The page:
I think I re-learned again, at least for awhile anyway, that if it seems too good to be true, it is. I learned that sales people will tell a bald faced lie in order to make a sale. (I always knew they would stretch the truth or not answer a question you did not ask directly, but a bald faced lie was over the top for me). And I learned what a "reputable dealer" means and that they are worthwhile to deal with, even if you "could" order it from somewhere else. The point of the story is then - perhaps you can learn my lessons vicariously and not have to learn them on your own.

P.S. Happy Ending #2 - I received my new D200 (US model) in the mail from Ritz Camera on June 6. The happy brown UPS bus still goes beep beep beep backwards down the driveway.

Saturday, June 17, 2006

Shades of Grey - Part 1

I have cam'itis. No, it's not a transmitted disease so you're OK. I spent alot of time on boats while growing up on the waters of the Gulf Islands and Sunshine Coast in BC. We had a great boat - The Blue Doll. But we would always stare wistfully at the bigger, better, newer, flashier boats than ours and dreamed of "upgrading". My Dad called that foot'itis - you always wanted one larger than the one you had or just bought. I have a Nikon D100 camera and had been staring wistfully at the D200.
It's such a popular camera, that Nikon manufacturing hasn't been able to keep up with the demand and all of the shops were "out of stock" for months. I found a small shop online called Radio Active Deals that said they had some in stock. So I called them up and talked to "Allen" and verified that it was a US model camera and not a grey market version.
What's a grey market version you ask? Well, it simply means that the camera (or lens or whathave you) was not brought into the country by a Nikon authorized distributor, but by someone else. In bypassing the distributor, the item can be sold much cheaper. Nikon USA has taken a particularly strong stance in this area and will not warranty or service a grey market item under any circumstances. You can't pay them any amount of money large enough to service it. Sometimes, that's OK. But for little ol me on an island at least 2500 miles from the nearest camera service center, I want to be able to send it to Nikon USA and say "fix it". Now.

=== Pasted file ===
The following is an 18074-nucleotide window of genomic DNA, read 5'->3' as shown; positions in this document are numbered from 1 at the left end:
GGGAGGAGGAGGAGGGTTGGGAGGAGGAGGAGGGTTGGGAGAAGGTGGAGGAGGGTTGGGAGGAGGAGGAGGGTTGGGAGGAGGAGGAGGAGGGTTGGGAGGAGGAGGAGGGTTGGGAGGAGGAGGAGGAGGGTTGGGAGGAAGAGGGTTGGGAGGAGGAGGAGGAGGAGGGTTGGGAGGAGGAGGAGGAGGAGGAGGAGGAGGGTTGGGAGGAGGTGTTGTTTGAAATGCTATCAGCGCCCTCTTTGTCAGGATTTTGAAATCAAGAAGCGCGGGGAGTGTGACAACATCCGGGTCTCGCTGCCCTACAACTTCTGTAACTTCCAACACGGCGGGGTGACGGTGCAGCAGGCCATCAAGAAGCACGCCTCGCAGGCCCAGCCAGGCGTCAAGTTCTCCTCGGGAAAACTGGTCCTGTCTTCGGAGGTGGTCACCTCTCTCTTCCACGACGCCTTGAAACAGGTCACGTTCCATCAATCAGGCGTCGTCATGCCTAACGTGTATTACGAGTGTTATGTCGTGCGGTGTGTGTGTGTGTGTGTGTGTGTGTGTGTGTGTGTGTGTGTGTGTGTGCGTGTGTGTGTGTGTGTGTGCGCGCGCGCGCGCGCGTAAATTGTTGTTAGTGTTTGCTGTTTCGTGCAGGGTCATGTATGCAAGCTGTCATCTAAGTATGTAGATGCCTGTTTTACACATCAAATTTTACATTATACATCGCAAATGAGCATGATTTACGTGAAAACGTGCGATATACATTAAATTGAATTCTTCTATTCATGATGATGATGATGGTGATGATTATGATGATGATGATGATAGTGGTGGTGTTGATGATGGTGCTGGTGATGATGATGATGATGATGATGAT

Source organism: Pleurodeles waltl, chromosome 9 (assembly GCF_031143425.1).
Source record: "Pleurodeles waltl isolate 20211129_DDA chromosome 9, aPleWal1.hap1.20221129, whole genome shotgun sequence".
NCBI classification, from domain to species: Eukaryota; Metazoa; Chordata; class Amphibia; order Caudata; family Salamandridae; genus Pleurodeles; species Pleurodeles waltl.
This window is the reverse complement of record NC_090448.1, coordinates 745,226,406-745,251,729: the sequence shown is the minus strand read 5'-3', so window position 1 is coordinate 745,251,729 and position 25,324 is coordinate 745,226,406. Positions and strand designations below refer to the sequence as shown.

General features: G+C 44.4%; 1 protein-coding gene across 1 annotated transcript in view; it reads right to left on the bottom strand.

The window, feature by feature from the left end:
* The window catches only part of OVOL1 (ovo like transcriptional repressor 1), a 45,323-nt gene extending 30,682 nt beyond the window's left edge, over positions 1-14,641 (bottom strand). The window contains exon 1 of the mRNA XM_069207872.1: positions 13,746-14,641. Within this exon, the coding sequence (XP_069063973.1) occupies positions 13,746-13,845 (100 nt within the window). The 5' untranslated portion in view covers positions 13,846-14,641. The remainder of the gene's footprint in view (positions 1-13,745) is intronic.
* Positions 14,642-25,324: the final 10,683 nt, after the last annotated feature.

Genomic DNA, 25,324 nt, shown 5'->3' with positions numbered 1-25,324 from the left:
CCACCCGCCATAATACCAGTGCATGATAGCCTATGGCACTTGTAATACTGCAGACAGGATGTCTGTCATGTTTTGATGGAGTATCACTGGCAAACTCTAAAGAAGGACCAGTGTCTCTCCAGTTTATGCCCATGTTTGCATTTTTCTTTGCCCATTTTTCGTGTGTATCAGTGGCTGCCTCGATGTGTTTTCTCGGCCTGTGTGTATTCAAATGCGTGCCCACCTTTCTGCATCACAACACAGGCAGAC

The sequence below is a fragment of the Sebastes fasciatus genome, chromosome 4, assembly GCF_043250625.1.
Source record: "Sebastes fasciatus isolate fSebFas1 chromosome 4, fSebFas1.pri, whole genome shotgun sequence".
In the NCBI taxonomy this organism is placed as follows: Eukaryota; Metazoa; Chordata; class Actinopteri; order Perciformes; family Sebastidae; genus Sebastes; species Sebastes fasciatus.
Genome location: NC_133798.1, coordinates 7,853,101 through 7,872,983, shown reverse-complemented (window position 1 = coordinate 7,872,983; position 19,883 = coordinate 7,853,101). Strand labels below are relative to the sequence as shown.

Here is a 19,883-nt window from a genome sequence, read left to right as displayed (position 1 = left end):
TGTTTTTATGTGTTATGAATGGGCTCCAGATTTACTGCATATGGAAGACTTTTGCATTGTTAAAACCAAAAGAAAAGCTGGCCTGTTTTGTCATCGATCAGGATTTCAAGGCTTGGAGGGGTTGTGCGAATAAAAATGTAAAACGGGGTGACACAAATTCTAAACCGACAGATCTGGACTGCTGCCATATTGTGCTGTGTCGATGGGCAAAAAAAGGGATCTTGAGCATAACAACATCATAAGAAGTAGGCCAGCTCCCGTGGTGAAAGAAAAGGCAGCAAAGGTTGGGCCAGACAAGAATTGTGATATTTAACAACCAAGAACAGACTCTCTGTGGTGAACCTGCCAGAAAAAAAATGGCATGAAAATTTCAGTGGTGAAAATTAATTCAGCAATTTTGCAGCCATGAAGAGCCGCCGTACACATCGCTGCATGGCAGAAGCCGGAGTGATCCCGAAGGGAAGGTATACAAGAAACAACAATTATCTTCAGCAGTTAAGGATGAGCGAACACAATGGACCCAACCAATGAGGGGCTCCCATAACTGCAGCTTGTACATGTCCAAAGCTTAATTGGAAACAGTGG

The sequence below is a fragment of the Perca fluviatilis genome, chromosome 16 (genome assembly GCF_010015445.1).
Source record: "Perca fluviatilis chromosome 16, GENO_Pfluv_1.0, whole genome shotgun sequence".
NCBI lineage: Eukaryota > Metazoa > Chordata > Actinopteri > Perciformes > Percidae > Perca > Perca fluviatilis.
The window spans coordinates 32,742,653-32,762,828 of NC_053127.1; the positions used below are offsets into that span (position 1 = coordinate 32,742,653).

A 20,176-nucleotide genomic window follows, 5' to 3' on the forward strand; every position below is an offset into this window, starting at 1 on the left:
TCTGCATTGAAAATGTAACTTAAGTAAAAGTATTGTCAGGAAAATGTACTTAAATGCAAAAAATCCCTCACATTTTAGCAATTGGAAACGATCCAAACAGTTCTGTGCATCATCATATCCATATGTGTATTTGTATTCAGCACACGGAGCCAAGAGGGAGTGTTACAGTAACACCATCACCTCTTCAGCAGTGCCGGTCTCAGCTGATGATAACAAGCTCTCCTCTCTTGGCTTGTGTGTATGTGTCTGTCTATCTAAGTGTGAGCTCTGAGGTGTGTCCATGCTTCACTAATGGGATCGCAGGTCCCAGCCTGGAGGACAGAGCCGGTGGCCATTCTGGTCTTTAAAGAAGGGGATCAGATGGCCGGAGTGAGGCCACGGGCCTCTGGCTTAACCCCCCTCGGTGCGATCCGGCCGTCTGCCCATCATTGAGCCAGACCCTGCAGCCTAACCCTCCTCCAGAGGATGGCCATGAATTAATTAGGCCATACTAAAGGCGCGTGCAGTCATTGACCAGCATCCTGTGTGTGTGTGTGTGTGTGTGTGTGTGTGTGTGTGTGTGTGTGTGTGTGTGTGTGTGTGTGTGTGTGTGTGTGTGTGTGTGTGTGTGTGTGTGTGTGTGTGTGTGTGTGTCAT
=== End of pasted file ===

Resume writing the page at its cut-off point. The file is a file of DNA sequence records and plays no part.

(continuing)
So Allen says "Yes, of course it's a US model camera". I say "Are you sure?" and he confirms that it is. "Well, how come you are the only folks in town with some in stock?" and he says, "Well, because we're a smaller shop and don't have the turnover that the larger places do, and we have only 2 left so you should order it right now". {Oh my gawd do people really expect that sales crap to work?}
So I tell him that I need to think about it and will call back which makes him very happy. I wait 1/2 hour and talk to Greg and decide that I'll go for it and order one. But I'll reverify that it's REALLY a US model before ordering. I call back and ask for Allen and ask him again about it being a US model which he confirms. I ask if it comes with a 1 year warranty from Nikon and he confirms this and then get's mad at me for not believing him. "We're not like those other New York shops - we pride ourselves on our integrity and customer services".
So I give him the credit card number and order it. With an extra battery. And wait anxiously for the tracking information to arrive in email. I watch and watch as UPS wings my new toy across the ocean to my doorstep. On Tuesday April 18, 2006 I wait at home for the magic brown bus to beep beep beep backwards down my driveway. I open the package and pull out the yellow box and ... and ... and ... it's a grey market version. The side of the box is covered in Japanese characters and it says D200(J) above the serial number.